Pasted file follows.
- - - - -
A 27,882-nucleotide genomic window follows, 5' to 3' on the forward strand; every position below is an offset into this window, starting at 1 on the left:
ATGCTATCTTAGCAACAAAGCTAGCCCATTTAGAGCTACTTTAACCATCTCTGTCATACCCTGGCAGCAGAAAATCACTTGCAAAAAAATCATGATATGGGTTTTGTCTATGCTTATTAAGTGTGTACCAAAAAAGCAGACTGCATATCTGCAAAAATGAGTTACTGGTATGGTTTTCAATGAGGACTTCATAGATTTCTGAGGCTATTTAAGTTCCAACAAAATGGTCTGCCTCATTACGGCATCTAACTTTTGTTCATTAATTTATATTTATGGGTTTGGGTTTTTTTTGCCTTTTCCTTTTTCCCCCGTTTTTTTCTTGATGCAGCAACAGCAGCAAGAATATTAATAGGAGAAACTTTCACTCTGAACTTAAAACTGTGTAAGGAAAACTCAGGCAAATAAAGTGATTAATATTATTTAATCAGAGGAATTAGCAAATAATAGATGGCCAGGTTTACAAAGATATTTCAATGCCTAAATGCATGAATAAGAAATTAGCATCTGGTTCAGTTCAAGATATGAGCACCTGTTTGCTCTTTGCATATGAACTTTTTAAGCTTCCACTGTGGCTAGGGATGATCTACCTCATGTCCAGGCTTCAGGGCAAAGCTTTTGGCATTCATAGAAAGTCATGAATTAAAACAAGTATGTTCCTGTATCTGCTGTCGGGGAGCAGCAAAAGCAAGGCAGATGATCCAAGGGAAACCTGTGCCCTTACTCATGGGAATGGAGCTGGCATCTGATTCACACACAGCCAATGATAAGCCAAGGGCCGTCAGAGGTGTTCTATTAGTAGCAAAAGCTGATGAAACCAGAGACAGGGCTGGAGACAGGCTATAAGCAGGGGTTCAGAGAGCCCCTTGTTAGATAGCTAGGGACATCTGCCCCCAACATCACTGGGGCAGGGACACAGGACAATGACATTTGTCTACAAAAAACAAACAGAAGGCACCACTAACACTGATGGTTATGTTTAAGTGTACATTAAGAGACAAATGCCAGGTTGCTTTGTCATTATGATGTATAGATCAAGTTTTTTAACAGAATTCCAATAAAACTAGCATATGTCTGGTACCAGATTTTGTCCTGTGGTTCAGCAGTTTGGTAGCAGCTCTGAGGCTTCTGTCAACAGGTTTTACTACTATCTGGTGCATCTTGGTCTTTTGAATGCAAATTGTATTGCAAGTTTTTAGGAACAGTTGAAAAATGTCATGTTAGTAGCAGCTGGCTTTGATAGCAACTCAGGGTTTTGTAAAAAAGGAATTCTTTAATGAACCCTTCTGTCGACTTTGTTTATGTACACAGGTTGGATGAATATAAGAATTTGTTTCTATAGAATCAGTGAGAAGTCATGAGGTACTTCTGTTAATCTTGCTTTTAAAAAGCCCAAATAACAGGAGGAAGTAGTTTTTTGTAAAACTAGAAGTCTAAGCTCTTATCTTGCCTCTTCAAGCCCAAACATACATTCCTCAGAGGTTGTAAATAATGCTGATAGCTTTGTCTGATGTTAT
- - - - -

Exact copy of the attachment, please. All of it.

A 27,882-nucleotide genomic window follows, 5' to 3' on the forward strand; every position below is an offset into this window, starting at 1 on the left:
ATGCTATCTTAGCAACAAAGCTAGCCCATTTAGAGCTACTTTAACCATCTCTGTCATACCCTGGCAGCAGAAAATCACTTGCAAAAAAATCATGATATGGGTTTTGTCTATGCTTATTAAGTGTGTACCAAAAAAGCAGACTGCATATCTGCAAAAATGAGTTACTGGTATGGTTTTCAATGAGGACTTCATAGATTTCTGAGGCTATTTAAGTTCCAACAAAATGGTCTGCCTCATTACGGCATCTAACTTTTGTTCATTAATTTATATTTATGGGTTTGGGTTTTTTTTGCCTTTTCCTTTTTCCCCCGTTTTTTTCTTGATGCAGCAACAGCAGCAAGAATATTAATAGGAGAAACTTTCACTCTGAACTTAAAACTGTGTAAGGAAAACTCAGGCAAATAAAGTGATTAATATTATTTAATCAGAGGAATTAGCAAATAATAGATGGCCAGGTTTACAAAGATATTTCAATGCCTAAATGCATGAATAAGAAATTAGCATCTGGTTCAGTTCAAGATATGAGCACCTGTTTGCTCTTTGCATATGAACTTTTTAAGCTTCCACTGTGGCTAGGGATGATCTACCTCATGTCCAGGCTTCAGGGCAAAGCTTTTGGCATTCATAGAAAGTCATGAATTAAAACAAGTATGTTCCTGTATCTGCTGTCGGGGAGCAGCAAAAGCAAGGCAGATGATCCAAGGGAAACCTGTGCCCTTACTCATGGGAATGGAGCTGGCATCTGATTCACACACAGCCAATGATAAGCCAAGGGCCGTCAGAGGTGTTCTATTAGTAGCAAAAGCTGATGAAACCAGAGACAGGGCTGGAGACAGGCTATAAGCAGGGGTTCAGAGAGCCCCTTGTTAGATAGCTAGGGACATCTGCCCCCAACATCACTGGGGCAGGGACACAGGACAATGACATTTGTCTACAAAAAACAAACAGAAGGCACCACTAACACTGATGGTTATGTTTAAGTGTACATTAAGAGACAAATGCCAGGTTGCTTTGTCATTATGATGTATAGATCAAGTTTTTTAACAGAATTCCAATAAAACTAGCATATGTCTGGTACCAGATTTTGTCCTGTGGTTCAGCAGTTTGGTAGCAGCTCTGAGGCTTCTGTCAACAGGTTTTACTACTATCTGGTGCATCTTGGTCTTTTGAATGCAAATTGTATTGCAAGTTTTTAGGAACAGTTGAAAAATGTCATGTTAGTAGCAGCTGGCTTTGATAGCAACTCAGGGTTTTGTAAAAAAGGAATTCTTTAATGAACCCTTCTGTCGACTTTGTTTATGTACACAGGTTGGATGAATATAAGAATTTGTTTCTATAGAATCAGTGAGAAGTCATGAGGTACTTCTGTTAATCTTGCTTTTAAAAAGCCCAAATAACAGGAGGAAGTAGTTTTTTGTAAAACTAGAAGTCTAAGCTCTTATCTTGCCTCTTCAAGCCCAAACATACATTCCTCAGAGGTTGTAAATAATGCTGATAGCTTTGTCTGATGTTAT